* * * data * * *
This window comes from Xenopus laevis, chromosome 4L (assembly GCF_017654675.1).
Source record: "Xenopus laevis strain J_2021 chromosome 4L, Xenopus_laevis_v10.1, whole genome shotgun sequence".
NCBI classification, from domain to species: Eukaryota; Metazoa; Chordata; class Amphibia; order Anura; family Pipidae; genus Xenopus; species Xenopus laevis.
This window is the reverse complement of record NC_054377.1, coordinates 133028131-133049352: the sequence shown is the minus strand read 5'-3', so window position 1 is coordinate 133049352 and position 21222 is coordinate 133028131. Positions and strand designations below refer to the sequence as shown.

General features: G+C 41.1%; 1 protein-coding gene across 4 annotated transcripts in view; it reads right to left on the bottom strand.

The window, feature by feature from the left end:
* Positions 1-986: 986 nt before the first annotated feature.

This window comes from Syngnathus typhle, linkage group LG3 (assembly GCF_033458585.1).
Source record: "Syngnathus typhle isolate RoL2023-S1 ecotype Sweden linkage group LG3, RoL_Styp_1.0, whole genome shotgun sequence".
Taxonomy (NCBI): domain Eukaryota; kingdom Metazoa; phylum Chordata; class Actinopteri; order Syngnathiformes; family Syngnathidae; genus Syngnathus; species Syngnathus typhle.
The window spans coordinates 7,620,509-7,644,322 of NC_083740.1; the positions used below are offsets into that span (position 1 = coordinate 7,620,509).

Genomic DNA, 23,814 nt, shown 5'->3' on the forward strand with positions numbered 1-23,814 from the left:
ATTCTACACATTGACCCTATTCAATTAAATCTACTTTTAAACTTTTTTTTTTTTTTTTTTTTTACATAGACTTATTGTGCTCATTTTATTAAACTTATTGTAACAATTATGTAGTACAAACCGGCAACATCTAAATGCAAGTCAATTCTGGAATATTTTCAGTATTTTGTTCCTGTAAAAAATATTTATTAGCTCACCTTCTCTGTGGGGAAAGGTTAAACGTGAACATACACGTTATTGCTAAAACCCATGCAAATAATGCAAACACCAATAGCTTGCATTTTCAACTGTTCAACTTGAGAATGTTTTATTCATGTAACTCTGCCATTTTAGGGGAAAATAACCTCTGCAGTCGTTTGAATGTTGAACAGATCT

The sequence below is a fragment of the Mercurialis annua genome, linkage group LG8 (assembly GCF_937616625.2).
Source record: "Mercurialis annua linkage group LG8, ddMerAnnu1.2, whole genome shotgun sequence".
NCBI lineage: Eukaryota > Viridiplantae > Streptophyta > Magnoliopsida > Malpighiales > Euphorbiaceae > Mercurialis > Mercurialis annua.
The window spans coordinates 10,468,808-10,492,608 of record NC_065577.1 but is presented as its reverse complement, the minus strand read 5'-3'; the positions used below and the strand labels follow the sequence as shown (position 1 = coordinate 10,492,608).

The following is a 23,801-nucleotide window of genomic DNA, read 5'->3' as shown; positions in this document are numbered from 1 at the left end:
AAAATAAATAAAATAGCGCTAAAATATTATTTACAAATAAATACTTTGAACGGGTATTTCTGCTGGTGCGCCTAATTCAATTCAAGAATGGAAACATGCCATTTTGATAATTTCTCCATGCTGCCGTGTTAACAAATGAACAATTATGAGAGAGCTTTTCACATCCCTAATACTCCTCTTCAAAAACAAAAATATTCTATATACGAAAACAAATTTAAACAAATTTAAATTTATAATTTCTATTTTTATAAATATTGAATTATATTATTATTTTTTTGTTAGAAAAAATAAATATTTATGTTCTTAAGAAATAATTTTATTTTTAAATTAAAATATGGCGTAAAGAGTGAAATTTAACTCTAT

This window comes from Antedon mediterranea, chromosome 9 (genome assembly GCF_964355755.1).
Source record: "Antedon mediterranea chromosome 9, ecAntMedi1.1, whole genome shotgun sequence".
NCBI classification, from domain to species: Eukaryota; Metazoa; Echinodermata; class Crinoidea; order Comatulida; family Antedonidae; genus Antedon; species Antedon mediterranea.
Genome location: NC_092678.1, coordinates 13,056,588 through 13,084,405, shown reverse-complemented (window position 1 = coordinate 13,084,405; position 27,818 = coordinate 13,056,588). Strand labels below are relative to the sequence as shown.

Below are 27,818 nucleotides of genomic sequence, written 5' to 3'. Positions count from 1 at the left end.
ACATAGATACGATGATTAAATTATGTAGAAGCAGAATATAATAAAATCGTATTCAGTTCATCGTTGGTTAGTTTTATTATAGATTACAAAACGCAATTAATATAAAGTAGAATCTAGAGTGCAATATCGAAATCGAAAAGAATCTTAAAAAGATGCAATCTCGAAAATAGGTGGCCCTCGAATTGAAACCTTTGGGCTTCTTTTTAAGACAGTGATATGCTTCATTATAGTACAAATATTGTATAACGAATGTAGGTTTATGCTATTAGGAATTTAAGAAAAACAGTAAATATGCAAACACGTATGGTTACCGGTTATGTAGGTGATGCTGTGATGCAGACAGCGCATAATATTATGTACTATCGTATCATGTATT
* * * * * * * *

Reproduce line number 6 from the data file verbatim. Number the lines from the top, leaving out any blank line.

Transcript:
The window, feature by feature from the left end: